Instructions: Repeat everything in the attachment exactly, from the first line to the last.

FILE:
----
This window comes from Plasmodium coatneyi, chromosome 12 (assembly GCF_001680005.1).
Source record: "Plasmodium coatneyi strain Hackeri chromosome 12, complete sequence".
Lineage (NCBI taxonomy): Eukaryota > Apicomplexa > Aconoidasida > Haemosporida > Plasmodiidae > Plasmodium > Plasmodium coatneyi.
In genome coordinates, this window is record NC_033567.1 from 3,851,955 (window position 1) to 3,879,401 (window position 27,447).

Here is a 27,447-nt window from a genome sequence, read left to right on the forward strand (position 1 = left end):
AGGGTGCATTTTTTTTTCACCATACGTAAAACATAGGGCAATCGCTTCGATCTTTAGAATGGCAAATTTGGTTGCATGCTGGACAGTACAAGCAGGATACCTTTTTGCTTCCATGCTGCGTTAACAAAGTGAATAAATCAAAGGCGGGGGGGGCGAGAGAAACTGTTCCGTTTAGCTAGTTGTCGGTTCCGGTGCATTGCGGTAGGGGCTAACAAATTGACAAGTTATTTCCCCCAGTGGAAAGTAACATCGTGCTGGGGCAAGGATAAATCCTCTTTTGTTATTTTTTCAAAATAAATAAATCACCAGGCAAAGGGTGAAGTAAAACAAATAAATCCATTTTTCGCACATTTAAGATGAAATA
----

This window comes from Plasmodium coatneyi, chromosome 12 (assembly GCF_001680005.1).
Source record: "Plasmodium coatneyi strain Hackeri chromosome 12, complete sequence".
Lineage (NCBI taxonomy): Eukaryota > Apicomplexa > Aconoidasida > Haemosporida > Plasmodiidae > Plasmodium > Plasmodium coatneyi.
In genome coordinates, this window is record NC_033567.1 from 3,851,955 (window position 1) to 3,879,401 (window position 27,447).

Here is a 27,447-nt window from a genome sequence, read left to right on the forward strand (position 1 = left end):
AGGGTGCATTTTTTTTTCACCATACGTAAAACATAGGGCAATCGCTTCGATCTTTAGAATGGCAAATTTGGTTGCATGCTGGACAGTACAAGCAGGATACCTTTTTGCTTCCATGCTGCGTTAACAAAGTGAATAAATCAAAGGCGGGGGGGGCGAGAGAAACTGTTCCGTTTAGCTAGTTGTCGGTTCCGGTGCATTGCGGTAGGGGCTAACAAATTGACAAGTTATTTCCCCCAGTGGAAAGTAACATCGTGCTGGGGCAAGGATAAATCCTCTTTTGTTATTTTTTCAAAATAAATAAATCACCAGGCAAAGGGTGAAGTAAAACAAATAAATCCATTTTTCGCACATTTAAGATGAAATA